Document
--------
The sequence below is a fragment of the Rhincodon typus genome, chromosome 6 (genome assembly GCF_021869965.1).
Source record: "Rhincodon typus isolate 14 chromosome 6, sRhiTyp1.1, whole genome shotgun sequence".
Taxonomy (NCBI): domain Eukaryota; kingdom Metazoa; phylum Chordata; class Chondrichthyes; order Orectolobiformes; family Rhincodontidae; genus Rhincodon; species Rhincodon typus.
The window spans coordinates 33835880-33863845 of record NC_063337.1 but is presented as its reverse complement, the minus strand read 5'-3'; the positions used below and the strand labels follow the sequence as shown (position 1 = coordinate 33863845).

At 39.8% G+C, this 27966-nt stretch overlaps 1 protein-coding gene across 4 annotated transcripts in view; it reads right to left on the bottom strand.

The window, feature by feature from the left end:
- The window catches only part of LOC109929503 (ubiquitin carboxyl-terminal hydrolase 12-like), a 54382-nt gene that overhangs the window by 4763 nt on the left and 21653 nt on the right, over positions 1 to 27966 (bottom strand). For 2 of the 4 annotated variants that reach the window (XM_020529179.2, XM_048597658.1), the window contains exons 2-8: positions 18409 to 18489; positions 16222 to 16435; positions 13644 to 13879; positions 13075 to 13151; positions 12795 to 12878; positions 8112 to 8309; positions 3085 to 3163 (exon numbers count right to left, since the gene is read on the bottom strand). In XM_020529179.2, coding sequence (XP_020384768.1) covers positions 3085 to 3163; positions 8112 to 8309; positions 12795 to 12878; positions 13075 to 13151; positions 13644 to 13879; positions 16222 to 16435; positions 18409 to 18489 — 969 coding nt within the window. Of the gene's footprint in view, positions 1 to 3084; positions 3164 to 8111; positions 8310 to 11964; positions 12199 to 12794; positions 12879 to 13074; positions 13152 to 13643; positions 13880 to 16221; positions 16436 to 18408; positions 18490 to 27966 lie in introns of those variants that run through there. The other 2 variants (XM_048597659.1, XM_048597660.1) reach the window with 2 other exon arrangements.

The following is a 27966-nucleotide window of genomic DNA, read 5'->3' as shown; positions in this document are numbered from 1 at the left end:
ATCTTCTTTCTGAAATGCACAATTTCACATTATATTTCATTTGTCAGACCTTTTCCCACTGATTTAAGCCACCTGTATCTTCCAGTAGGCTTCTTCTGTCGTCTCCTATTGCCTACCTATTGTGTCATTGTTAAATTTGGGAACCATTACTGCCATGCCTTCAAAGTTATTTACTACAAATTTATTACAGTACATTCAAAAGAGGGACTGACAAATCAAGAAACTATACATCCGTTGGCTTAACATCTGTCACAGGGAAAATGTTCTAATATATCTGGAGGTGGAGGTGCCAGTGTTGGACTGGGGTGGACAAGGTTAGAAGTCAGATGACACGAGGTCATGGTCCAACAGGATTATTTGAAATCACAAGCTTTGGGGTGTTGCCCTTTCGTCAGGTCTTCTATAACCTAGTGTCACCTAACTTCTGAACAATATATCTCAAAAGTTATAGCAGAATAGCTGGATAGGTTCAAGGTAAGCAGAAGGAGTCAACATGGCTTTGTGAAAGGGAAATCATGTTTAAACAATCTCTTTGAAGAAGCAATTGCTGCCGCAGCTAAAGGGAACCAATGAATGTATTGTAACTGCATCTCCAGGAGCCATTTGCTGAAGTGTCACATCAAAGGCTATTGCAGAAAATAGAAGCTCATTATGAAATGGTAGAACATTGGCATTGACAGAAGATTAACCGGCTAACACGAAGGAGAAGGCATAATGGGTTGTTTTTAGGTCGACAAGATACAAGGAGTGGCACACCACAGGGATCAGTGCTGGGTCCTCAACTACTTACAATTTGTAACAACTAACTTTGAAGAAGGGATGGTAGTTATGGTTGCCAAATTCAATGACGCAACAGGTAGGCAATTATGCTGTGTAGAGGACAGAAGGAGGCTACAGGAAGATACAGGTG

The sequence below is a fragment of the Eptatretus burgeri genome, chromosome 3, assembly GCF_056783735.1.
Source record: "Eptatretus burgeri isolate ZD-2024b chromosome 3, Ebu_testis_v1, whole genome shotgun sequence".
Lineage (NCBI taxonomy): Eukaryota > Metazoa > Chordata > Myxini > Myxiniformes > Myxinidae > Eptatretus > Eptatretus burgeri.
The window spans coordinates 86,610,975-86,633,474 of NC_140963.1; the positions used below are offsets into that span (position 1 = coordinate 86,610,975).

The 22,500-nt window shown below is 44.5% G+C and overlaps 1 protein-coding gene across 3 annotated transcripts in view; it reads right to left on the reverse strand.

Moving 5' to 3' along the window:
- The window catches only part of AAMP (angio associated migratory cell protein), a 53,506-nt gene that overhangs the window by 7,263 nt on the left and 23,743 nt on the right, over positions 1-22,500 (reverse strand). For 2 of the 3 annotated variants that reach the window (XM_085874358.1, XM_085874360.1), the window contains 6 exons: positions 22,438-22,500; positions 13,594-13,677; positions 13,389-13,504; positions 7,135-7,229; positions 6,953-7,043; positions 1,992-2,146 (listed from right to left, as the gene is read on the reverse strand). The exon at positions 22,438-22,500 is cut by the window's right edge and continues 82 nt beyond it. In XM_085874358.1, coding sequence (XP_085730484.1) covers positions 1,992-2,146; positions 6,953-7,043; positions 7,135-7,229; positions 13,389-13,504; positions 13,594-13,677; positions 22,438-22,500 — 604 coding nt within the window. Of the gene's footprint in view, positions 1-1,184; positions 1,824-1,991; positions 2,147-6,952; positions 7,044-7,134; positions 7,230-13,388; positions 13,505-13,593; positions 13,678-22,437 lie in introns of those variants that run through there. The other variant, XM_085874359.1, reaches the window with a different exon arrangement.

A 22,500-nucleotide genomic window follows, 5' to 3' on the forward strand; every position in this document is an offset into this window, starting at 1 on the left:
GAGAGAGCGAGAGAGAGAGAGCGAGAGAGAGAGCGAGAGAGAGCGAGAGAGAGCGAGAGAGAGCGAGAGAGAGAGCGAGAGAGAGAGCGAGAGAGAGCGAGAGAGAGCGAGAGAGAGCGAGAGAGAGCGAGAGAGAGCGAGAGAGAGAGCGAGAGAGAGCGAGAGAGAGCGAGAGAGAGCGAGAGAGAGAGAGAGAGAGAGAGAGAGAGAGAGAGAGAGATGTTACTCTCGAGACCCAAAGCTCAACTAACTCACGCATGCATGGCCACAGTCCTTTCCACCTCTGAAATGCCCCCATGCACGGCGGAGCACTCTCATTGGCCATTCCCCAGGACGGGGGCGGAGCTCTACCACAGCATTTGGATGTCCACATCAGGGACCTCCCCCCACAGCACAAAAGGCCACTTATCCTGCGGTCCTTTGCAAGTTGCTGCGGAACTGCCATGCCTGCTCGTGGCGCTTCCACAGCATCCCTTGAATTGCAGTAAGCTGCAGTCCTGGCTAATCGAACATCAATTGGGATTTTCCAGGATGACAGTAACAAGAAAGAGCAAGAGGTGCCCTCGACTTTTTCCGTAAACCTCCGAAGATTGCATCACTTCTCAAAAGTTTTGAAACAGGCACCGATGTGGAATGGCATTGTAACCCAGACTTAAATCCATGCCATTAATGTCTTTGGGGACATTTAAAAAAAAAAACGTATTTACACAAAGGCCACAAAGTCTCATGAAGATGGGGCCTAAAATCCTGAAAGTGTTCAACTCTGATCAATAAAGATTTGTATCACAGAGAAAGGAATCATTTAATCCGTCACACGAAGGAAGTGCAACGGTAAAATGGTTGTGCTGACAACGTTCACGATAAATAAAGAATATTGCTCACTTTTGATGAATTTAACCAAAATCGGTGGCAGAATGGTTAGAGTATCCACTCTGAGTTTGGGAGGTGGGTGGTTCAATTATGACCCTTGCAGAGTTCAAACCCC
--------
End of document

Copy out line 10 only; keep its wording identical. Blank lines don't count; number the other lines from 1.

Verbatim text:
The sequence below is a fragment of the Eptatretus burgeri genome, chromosome 3, assembly GCF_056783735.1.